Choosing the right nursing home for your loved one to live in takes time and consideration as many things must be assessed. Aside from taking into account past inspection reports as well as the quality of staff that is employed at the home, you must also assess the physical condition of all areas of the home that your loved one is going to be exposed to. The fact is, a nursing home facility must be set up in a way that promotes safety and cleanliness and decreases the chances of an accident happening.
Note: Elderly individuals tend to have weaker immune systems and are prone to falling so you need to be sure the home you choose won’t put them at risk of becoming ill or injuring themselves.
Physical Conditions You Should Assess When Choosing a Nursing Home for a Relative
Although the physical condition of the nursing home isn’t the only thing to consider when selecting a nursing home for a relative, it is a very important part of the process. Therefore, below we are outlining for you some physical considerations we’d like you to take into account if you are planning on moving a loved one into a nursing home in Chicago, IL or looking to relocate a relative into a new facility.
- Does the facility emphasize accident prevention? The Illinois Department of Public Health (IDPH) says that the facility should eliminate hazards that could lead to a mishap occurring. For example, “all areas should be clear of small low objects that can cause a person to trip” and “there should be no throw rugs or small areas rugs” present where residents walk. The facility should also use chairs that are sturdy and cannot tip over easily as well as have handrails present in the hallways and bathrooms so that the residents have something to grab hold of should they need it.
- The IDPH says that each of the bedrooms in a nursing home should open up to a corridor and have a window. There shouldn’t be more than four beds in a room and the area should be easily accessible. Some other things residents should have in their room include:
- A nurse call bell
- Reading light
- Closet space and drawers to store personal belongings
Tip: If you do not feel comfortable with having your loved one room with someone else, you can request that they have their own room. While some facilities may accommodate this request, others may not have the space to do so. Nursing homes should consider the special interests and personalities of any two residents before putting them into the same room as you wouldn’t want any conflicts to arise.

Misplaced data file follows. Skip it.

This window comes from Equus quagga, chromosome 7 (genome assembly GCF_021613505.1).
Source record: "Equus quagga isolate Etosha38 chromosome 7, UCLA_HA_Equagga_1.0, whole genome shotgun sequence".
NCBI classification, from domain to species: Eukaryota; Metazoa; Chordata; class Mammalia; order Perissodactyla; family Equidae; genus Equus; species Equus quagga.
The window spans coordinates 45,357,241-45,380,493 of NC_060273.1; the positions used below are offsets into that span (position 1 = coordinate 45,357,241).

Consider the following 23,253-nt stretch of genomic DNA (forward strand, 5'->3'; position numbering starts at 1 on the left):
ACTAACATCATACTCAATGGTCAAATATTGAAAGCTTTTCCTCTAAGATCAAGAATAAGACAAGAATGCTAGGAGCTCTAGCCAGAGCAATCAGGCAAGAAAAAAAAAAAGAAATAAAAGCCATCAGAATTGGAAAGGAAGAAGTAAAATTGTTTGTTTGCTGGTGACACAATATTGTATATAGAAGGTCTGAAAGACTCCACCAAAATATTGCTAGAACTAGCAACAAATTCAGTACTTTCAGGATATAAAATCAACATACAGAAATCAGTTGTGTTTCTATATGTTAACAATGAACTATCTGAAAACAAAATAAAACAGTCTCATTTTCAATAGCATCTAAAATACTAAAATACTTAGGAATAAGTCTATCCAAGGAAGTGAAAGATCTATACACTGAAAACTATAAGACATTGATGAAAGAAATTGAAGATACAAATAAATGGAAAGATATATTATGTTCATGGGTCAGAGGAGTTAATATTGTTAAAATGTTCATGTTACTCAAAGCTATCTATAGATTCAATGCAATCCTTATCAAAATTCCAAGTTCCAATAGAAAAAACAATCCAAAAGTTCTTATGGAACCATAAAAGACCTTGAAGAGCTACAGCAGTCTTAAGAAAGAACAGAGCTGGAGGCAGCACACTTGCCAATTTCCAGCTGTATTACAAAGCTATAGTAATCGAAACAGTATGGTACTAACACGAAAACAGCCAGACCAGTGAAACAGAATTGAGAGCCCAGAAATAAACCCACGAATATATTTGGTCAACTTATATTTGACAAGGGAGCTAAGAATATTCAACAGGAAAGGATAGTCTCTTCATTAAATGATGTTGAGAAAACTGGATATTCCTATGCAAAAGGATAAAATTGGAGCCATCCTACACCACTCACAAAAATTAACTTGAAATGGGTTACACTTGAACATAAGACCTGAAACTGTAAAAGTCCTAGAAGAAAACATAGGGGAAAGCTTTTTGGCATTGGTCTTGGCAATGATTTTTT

- Fire safety. The facility you are considering should be complying with the State of Illinois’ fire safety codes. The IDPH suggests that you request to see when the facility last had a fire inspection completed to ensure it is up to date with inspections. You will also want to choose a facility that has clearly labeled its exits and has a plan in place in the event an emergency arises.
Tip: Ask the facility director or another person in charge about fire drills. The IDPH says “a good home puts residents through frequent fire drills to acquaint them with the quickest way to leave the building wherever they may be at the moment.”
- The kitchen should be separated into areas. For example, the IDPH says that food preparation, garbage, and dishwashing areas should be separated from one another and any food that needs refrigeration shouldn’t be left out on the countertops. You’ll also want to check the area for cleanliness as you wouldn’t want your mom or dad’s food prepared or stored in an unsanitary place.
- Isolation rooms. The facility should be equipped with an isolation room that can be used for a resident to stay in who has caught a contagious disease.
- The hallways must be large enough for at least two wheelchairs to pass through with ease. There should also be handgrip railings on either side of the hallway for residents just as a precaution.
- Dining rooms. The dining room should be set up in a way that is “attractive and inviting.” The chairs should be comfortable for the residents and the area should be accommodating to wheelchairs.
To read about the other physical considerations you should take into account when choosing a nursing home, visit the IDPH’s website by clicking here.
Before you settle on a single nursing home in Chicago, be sure to request a tour so you are able to assess the facility’s physical conditions mentioned above. If you are relocating a loved one who happened to have been mistreated at the previous facility they resided in, contact Dinizulu Law Group, Ltd. to speak with a Chicago, IL nursing home abuse attorney. We will not only help you find a new home for your relative to live in but we can also help you to take the necessary steps to hold the other facility liable for your loved one’s pain and suffering.
You can contact Dinizulu Law Group, Ltd. at:
221 North La Salle Drive, Suite 1100
Chicago, IL 60601